Friday, December 28, 2007
The above was said to me by my hubby after I whined about being utterly useless when I suffered an asthma attack after attempting to clean the shower with a powerful chemical spray product. He meant well, bless his heart, but I swear everyone has giggled when I've told them about it. I really need a t-shirt that says this.
I am saddened beyond the ability of the written word to convey by the death of Benazir Bhutto. It doesn't matter whether it was due to her ducking in an attempt to save herself or a gunshot, the result was the same: another successful assassination in the modern world. When will we progress beyond thinking that killing someone who has an opposing viewpoint will solve anything?
I am awaiting the arrival of Tech Gal and the grandkids. I've been thinking about when I was young. If Ms. Bhutto had been killed then there would have been the once-familiar beeping sound as NBC interrupted the sitcoms to announce what had happened. Regular TV shows would have simply stopped being shown as David Brinkley and Chet Huntley and later, Tom Brokaw, reported every single incoming fact and explained to us what impact this would have. Now the TV shows go right on chugging along, albeit in re-runs as the writers strike on, and the news updates are smooshed in alongside the latest Hollywood DUI arrests and divorces, unless you choose to go directly to any news channel's website or major news provider. Is this a better world I worked for? Whatever will it be like when these grandkids are my age?
I'm feeling pretty morose but it IS raining, which we desperately need here. I think I'll go start the beef dish for supper and comfort myself with some wool, something pretty artificial on the grand scale of things but then I'm simply a little country mouse in that grand scale. Happy New Year to all and for Ms. Bhutto's family and the Pakistani people, my true sympathy.
Wednesday, December 26, 2007
Every single photo I took at my mom's is totally blurred. Some worse than others. First, we have Jaylee practicing her Miss America wave:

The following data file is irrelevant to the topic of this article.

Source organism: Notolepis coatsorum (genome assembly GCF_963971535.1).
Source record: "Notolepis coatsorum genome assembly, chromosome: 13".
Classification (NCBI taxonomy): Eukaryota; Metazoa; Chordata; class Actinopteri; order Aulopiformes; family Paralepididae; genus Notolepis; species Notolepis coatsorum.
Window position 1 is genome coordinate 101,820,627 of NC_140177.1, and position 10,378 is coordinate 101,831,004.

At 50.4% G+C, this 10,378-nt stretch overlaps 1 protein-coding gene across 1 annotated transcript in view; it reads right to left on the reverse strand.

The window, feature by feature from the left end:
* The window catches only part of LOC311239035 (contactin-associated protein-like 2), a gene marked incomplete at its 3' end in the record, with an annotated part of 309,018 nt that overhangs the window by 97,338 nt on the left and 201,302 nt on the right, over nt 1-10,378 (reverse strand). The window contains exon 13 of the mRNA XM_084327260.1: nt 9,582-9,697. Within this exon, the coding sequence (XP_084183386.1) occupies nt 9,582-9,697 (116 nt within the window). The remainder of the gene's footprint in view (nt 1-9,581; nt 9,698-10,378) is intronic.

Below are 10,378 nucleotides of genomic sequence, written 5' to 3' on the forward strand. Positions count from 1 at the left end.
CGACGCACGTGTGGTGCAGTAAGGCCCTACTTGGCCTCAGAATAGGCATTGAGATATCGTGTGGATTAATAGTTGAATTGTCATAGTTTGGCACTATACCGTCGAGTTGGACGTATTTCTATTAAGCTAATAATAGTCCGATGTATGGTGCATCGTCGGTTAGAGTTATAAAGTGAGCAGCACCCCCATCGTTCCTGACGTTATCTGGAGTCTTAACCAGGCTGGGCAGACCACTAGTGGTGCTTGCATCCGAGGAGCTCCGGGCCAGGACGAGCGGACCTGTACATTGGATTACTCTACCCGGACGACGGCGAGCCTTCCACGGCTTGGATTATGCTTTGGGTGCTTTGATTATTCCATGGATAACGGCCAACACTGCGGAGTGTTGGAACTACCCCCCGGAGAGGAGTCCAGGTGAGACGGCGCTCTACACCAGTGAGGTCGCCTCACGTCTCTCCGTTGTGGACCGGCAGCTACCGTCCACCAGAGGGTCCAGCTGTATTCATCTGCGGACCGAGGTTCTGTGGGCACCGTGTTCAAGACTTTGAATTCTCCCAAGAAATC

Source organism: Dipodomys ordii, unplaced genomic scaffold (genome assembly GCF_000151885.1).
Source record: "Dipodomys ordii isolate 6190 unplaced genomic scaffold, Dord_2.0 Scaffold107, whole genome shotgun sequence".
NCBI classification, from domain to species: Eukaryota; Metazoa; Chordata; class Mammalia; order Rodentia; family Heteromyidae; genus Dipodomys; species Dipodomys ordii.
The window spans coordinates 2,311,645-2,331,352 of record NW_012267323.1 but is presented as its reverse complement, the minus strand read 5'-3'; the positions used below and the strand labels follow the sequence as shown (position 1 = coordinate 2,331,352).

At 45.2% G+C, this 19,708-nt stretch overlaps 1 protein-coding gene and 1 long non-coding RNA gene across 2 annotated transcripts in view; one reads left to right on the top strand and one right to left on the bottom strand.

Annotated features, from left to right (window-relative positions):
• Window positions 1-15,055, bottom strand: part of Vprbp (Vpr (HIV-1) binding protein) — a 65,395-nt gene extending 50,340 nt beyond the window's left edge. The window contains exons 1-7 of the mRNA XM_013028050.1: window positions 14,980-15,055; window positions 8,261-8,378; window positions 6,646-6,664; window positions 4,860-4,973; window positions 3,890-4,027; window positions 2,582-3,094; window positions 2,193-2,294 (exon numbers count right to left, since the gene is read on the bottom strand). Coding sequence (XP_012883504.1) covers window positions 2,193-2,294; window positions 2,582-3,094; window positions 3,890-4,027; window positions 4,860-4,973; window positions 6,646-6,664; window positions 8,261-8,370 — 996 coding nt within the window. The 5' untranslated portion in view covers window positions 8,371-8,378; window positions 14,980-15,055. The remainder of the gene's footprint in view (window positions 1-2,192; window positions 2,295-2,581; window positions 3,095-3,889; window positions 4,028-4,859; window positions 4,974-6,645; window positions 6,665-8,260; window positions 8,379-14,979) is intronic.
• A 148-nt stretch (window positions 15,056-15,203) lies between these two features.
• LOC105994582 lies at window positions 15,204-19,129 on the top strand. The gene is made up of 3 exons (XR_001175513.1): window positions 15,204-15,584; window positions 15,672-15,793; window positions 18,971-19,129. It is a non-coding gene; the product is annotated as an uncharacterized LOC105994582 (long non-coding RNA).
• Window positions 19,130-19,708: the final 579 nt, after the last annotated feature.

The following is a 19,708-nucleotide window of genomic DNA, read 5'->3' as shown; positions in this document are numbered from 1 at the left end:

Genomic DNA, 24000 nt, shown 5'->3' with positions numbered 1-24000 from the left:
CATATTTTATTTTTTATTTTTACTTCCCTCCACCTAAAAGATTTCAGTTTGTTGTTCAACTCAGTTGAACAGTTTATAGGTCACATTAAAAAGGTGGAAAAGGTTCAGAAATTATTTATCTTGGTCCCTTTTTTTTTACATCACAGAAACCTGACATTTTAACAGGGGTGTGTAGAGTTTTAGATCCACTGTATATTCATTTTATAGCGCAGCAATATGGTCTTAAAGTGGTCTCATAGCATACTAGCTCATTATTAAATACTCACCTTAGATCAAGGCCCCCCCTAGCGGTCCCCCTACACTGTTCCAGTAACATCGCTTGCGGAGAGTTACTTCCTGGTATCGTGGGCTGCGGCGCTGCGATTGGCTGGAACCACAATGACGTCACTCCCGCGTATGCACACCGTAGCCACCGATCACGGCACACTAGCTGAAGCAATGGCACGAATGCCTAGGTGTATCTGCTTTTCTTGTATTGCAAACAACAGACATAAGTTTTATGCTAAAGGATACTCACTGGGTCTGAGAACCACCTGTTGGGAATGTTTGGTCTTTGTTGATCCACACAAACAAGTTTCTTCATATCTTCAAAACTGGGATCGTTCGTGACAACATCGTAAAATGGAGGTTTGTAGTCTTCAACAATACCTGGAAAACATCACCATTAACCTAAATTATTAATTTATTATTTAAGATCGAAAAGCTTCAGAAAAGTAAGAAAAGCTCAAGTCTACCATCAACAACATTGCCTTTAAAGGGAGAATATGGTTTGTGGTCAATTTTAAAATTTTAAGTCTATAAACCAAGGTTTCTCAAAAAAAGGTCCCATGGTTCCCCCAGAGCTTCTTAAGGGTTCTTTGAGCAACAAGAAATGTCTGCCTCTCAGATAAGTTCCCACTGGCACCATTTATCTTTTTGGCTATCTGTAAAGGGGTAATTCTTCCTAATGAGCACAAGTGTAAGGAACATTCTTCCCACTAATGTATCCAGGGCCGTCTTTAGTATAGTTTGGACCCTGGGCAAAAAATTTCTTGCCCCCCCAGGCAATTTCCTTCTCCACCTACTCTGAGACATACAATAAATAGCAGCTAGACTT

Friday, December 21, 2007
Can you tell what I did wrong?
Back in October, my bestest cyberfriend ever, Eileen, got me Cat Bordhi's newest book, New Pathways for Sock Knitters, Book One. I've been champing at the bit to try it ever since but I needed to finish up all Christmas committments first. Having managed all of them but one, which I simply haven't the time to finish now (thank you, RA, you interrupt me at the worst times) I gave myself permission to do some selfish knitting.
I've had a very jaundiced opinion of knitting socks with 2 circular needles due to a very traumatic attempt at this 2 years ago that ended with me throwing needles, yarn, and instructions across the room while cursing them roundly. I've knitted many pairs of socks very successfully since that time on my trusty dpns and was very satisfied with all of them. However, I felt a tiny bit like the knitting had managed to defeat me and I don't like that feeling. It's not the same feeling as the one you have when you've knit something in a new technique or stitch pattern and you simply don't like doing it. No, being defeated is....well, losing to the knitting. And I don't like being a loser.
So I've read repeatedly on the Yahoo Socknitter's list and on other's blogs where they achieve great success and even satisfaction using 2 circulars to knit socks after reading Cat Bordhi's instructions. And I became hopeful again.
I gathered up book, worsted weight yarn, and 2 size 6 circulars Wednesday night per her instructions, which I'd intently perused Tuesday evening. Normally I'd have callously disregarded any advice to do a sample sock (or sample anything for that matter, samples are for sissies...and successful knitters) but I was determined to succeed and do this right this time. I even realized I totally understood how to do Judy's Magic Cast On for the first time. So I cast on and started knitting. I then had to cast on again due to having turned the circulars the wrong way (which way does that clock turn again?) but I was off and running after that.
I did have this feeling something wasn't quite right though. I told Martha I couldn't understand why the toe of the sock in the book photo was so tiny and appeared to only have a few stitches, yet my toe had 32 stitches. I even went back and checked a couple of times to be certain I'd cast on enough stitches. I worked through the arch expansion (wow, I loved this part) and the heel went by without a hitch. But then I turned the page and at the top of the column it said "foot".
Uh oh. I kind of thought I'd already done a foot. And how did I manage to knit and turn a heel and not notice whatsoever that it was totally in the wrong place for my assumptions? See, I knew something wasn't right but up til this point, I simply hadn't thought about it being a cuff-down sock. I'd made tons of assumptions:
I'd assumed you only use 2 circulars to knit socks toe-up.
I'd assumed I didn't need to read all the way through the pattern because I'd read all the "how-to's" and "wherefore's" and wanted to just get to it.
I'd assumed that because Cat Bordhi recommends Judy's Magic Cast On for casting on toe-up, all the socks in the book were toe-up and I should use this cast on for them.
So I now have a cute little sock that has no opening to get a foot into. And I have to go back and figure out exactly how to cast on 2 circulars for a cuff down sock.